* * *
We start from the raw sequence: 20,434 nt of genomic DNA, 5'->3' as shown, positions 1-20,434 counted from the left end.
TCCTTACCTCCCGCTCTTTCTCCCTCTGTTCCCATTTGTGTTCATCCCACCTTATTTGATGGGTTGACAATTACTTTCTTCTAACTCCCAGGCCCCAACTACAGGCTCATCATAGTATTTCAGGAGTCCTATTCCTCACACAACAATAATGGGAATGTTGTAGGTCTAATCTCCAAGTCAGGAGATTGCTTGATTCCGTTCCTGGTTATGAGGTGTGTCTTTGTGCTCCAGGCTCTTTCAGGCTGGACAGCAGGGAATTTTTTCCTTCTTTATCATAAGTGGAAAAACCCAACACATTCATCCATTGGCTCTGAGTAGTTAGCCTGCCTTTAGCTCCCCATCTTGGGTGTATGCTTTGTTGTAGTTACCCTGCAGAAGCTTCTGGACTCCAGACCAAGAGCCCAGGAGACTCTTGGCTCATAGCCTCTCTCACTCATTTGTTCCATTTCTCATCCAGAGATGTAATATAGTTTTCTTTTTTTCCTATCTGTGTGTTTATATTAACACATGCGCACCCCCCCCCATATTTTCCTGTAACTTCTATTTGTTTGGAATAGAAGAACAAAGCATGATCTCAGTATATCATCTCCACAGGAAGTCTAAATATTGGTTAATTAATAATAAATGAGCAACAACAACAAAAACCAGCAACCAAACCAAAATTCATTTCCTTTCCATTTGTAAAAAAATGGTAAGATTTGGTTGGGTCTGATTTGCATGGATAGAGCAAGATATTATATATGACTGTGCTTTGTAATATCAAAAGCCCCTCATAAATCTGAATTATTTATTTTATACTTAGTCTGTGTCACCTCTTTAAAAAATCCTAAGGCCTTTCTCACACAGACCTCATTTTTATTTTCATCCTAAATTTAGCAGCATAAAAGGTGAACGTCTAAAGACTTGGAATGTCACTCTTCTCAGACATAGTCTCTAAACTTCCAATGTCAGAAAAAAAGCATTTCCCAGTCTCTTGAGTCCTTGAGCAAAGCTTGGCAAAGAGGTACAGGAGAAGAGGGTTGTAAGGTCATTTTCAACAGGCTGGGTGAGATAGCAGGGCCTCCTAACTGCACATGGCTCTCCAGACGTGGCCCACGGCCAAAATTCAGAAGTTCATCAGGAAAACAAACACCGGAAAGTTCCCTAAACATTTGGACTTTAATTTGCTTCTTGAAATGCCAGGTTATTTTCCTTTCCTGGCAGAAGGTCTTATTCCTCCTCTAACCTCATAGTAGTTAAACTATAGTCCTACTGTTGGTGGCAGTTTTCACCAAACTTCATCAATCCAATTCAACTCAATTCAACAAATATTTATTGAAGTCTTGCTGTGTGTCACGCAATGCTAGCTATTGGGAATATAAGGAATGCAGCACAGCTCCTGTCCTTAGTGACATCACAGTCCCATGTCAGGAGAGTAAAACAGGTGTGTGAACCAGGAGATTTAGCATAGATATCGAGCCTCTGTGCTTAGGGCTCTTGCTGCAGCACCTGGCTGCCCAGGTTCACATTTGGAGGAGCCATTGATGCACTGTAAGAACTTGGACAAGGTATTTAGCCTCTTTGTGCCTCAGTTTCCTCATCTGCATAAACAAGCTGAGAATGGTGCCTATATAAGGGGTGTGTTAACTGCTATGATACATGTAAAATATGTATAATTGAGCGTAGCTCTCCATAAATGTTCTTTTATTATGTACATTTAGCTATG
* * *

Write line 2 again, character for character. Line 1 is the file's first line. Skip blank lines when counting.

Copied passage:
TCCTTACCTCCCGCTCTTTCTCCCTCTGTTCCCATTTGTGTTCATCCCACCTTATTTGATGGGTTGACAATTACTTTCTTCTAACTCCCAGGCCCCAACTACAGGCTCATCATAGTATTTCAGGAGTCCTATTCCTCACACAACAATAATGGGAATGTTGTAGGTCTAATCTCCAAGTCAGGAGATTGCTTGATTCCGTTCCTGGTTATGAGGTGTGTCTTTGTGCTCCAGGCTCTTTCAGGCTGGACAGCAGGGAATTTTTTCCTTCTTTATCATAAGTGGAAAAACCCAACACATTCATCCATTGGCTCTGAGTAGTTAGCCTGCCTTTAGCTCCCCATCTTGGGTGTATGCTTTGTTGTAGTTACCCTGCAGAAGCTTCTGGACTCCAGACCAAGAGCCCAGGAGACTCTTGGCTCATAGCCTCTCTCACTCATTTGTTCCATTTCTCATCCAGAGATGTAATATAGTTTTCTTTTTTTCCTATCTGTGTGTTTATATTAACACATGCGCACCCCCCCCCATATTTTCCTGTAACTTCTATTTGTTTGGAATAGAAGAACAAAGCATGATCTCAGTATATCATCTCCACAGGAAGTCTAAATATTGGTTAATTAATAATAAATGAGCAACAACAACAAAAACCAGCAACCAAACCAAAATTCATTTCCTTTCCATTTGTAAAAAAATGGTAAGATTTGGTTGGGTCTGATTTGCATGGATAGAGCAAGATATTATATATGACTGTGCTTTGTAATATCAAAAGCCCCTCATAAATCTGAATTATTTATTTTATACTTAGTCTGTGTCACCTCTTTAAAAAATCCTAAGGCCTTTCTCACACAGACCTCATTTTTATTTTCATCCTAAATTTAGCAGCATAAAAGGTGAACGTCTAAAGACTTGGAATGTCACTCTTCTCAGACATAGTCTCTAAACTTCCAATGTCAGAAAAAAAGCATTTCCCAGTCTCTTGAGTCCTTGAGCAAAGCTTGGCAAAGAGGTACAGGAGAAGAGGGTTGTAAGGTCATTTTCAACAGGCTGGGTGAGATAGCAGGGCCTCCTAACTGCACATGGCTCTCCAGACGTGGCCCACGGCCAAAATTCAGAAGTTCATCAGGAAAACAAACACCGGAAAGTTCCCTAAACATTTGGACTTTAATTTGCTTCTTGAAATGCCAGGTTATTTTCCTTTCCTGGCAGAAGGTCTTATTCCTCCTCTAACCTCATAGTAGTTAAACTATAGTCCTACTGTTGGTGGCAGTTTTCACCAAACTTCATCAATCCAATTCAACTCAATTCAACAAATATTTATTGAAGTCTTGCTGTGTGTCACGCAATGCTAGCTATTGGGAATATAAGGAATGCAGCACAGCTCCTGTCCTTAGTGACATCACAGTCCCATGTCAGGAGAGTAAAACAGGTGTGTGAACCAGGAGATTTAGCATAGATATCGAGCCTCTGTGCTTAGGGCTCTTGCTGCAGCACCTGGCTGCCCAGGTTCACATTTGGAGGAGCCATTGATGCACTGTAAGAACTTGGACAAGGTATTTAGCCTCTTTGTGCCTCAGTTTCCTCATCTGCATAAACAAGCTGAGAATGGTGCCTATATAAGGGGTGTGTTAACTGCTATGATACATGTAAAATATGTATAATTGAGCGTAGCTCTCCATAAATGTTCTTTTATTATGTACATTTAGCTATG